Story and photos by Lynette Nyman/American Red Cross
Additional reporting by Lanet Hane/American Red Cross
Lois Hamilton was a Red Cross caseworker at the Great Lakes Naval Hospital in 1967 when she decided to go to Vietnam at a hot time during the war. At the hospital, she saw “horrendous injuries,” but she also saw wounded warriors get well. “I loved my work,” she says over coffee and pastries at her home in Rochester, Minnesota. “It was my job to make the whole situation easier for them, to comfort them.”
By that time, and the time of her decision to go to Vietnam, she already had overseas experience. She’d left her hometown of Osseo, Minnesota, to serve with the Red Cross’s Supplemental Recreational Activities Overseas (SRAO) program in Korea in 1965. She was 22 years old. She knew Vietnam would be different, tougher and more serious. Still, her Korea experience was key: “Had I not gone to Korea, I’d never have gone to Vietnam,” she says.
When she told some of the patients at the Great Lakes Naval Hospital about her plans “they thought it was the dumbest thing they’d ever heard.” Yet, they were supportive and gave her some advice: “keep your head down,” they said. And she did, for 12 months of service with the Red Cross SRAO program in Vietnam in 1967 and 1968.
During that time, Lois and the other SRAO women, all recent college graduates with adventurous spirits, carried program bags: duffels stuffed with quizzes, flashcards and other games for boosting morale and combatting boredom among American troops in South Vietnam.
From their base in Saigon, the “Red Cross girls” (also nicknamed “Donut Dollies”) traveled to army units around the country. They went by bus or helicopter. A few made small talk with the helicopter pilots. But unlike some of the other girls, Lois did not make friends with the pilots because their risk of being killed was so high. “I think it was a protection sort of thing.”
Lois never doubted she would make it home. Not even in 1968 during the Tet Offensive, a series of communist military attacks on Saigon. Mostly, the time was “scary for my family because mail wasn’t going in or out.” Still, Lois heard gunfire on her street. Even closing shutters was a danger.
Later, Lois and the other SRAO workers were transferred to the U.S. Army’s 4th Infantry Division headquarters at Camp Enari in Pleiku. There, they sought cover in a bunker that was just for the Red Cross girls. “I worried about some of them,” says Lois, who recalls crying only one time when a shower blew up and there was a fire, and then no hot water. It was a little thing, really, but the little things added up.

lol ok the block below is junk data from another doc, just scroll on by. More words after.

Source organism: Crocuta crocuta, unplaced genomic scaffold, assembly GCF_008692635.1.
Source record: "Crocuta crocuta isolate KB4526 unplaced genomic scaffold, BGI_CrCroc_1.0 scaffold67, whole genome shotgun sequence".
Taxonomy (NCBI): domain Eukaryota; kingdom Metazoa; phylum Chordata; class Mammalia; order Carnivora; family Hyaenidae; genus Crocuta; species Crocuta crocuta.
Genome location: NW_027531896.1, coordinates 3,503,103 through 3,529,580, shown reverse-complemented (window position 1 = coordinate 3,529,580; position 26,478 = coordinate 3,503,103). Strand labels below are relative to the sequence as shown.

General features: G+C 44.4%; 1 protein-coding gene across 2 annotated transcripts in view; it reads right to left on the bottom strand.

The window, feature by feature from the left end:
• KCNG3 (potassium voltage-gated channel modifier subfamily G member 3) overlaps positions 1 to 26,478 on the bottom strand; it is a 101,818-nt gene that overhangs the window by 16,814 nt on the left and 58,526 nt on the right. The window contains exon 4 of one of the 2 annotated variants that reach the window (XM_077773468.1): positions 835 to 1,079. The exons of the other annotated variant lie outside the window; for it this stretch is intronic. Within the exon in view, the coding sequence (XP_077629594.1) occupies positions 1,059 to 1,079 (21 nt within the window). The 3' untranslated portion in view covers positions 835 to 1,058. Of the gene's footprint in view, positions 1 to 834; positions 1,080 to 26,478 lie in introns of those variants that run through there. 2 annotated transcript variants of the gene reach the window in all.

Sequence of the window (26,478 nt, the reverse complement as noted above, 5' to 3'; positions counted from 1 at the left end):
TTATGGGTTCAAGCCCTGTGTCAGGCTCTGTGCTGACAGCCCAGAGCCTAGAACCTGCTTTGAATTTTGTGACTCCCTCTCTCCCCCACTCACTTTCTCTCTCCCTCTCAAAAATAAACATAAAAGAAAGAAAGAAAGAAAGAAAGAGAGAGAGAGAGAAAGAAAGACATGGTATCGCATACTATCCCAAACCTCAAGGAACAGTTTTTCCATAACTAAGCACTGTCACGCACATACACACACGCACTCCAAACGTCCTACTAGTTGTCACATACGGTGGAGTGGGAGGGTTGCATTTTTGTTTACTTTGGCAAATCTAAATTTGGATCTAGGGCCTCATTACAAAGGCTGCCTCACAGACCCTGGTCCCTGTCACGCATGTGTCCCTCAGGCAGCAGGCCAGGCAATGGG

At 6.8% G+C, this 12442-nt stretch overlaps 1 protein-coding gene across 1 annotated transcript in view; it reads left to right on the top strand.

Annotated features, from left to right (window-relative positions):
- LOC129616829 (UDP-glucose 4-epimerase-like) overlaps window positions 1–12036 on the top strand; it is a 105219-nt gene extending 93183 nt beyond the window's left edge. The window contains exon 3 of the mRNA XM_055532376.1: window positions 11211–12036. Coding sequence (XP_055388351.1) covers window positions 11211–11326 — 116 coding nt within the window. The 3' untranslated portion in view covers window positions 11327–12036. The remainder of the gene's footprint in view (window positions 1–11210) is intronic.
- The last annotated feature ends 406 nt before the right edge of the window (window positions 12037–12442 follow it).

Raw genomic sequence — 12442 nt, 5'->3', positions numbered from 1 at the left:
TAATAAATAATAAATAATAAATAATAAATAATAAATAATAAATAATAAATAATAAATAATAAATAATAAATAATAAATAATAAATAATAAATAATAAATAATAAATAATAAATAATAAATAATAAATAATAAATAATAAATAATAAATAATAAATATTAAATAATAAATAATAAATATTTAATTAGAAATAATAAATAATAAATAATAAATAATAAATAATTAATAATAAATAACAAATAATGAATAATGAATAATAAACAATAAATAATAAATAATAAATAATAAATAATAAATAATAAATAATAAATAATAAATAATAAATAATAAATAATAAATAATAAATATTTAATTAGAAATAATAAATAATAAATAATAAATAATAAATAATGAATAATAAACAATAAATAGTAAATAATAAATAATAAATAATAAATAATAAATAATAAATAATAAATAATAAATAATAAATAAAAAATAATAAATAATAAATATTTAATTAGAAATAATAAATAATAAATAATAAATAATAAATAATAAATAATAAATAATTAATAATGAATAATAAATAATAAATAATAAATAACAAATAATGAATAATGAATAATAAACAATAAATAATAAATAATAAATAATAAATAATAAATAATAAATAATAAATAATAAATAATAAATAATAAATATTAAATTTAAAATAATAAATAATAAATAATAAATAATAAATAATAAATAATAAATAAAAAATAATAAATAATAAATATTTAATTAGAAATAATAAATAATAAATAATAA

Sometimes during their service, Lois and the others wore flak jackets. “You girls should not be here,” a soldier said. “But if you are, then you should wear flak jackets.” They also had fatigues, combat boots and, for a short time, a revolver that a captain at Camp Enari gave them for times when they had to jump in the bunker.
But they were non-combatants. Most often Lois wore a dress, not a flak jacket. Her job was to bring a smile to a weary soldier’s face. “They had fun and I had fun, too,” she says. “Smiling was good.” For the most part, she felt like one of the guys. “The difference was that I was a civilian.”
In July 1968, her service was up and Lois did not extend. “I’m going home,” she said at the time to the others. “I was just ready to go home,” she says today.
Lois stayed with the Red Cross in various positions and retired decades later. She also became active in the Vietnamese refugee community in Rochester. “I felt I had a kinship because of Vietnam.” She went so far as to welcome three refugee children, with their own stories of survival and escape, into her home and later adopt them.
Reflecting on her Vietnam experience, Lois remembers her decision to go surprising her friends. “Lois would never do that,” some said. But she felt good about going. She would go again. “I’m the one who’s lucky.”
At its peak in 1969, 110 young women with the American Red Cross Supplemental Recreational Activities Overseas (SRAO) program reached an estimated 300,000 military members in Vietnam (source: redcross.org). Today, the Red Cross continues to provide emergency communications and other services to America’s armed forces. To learn more, click here.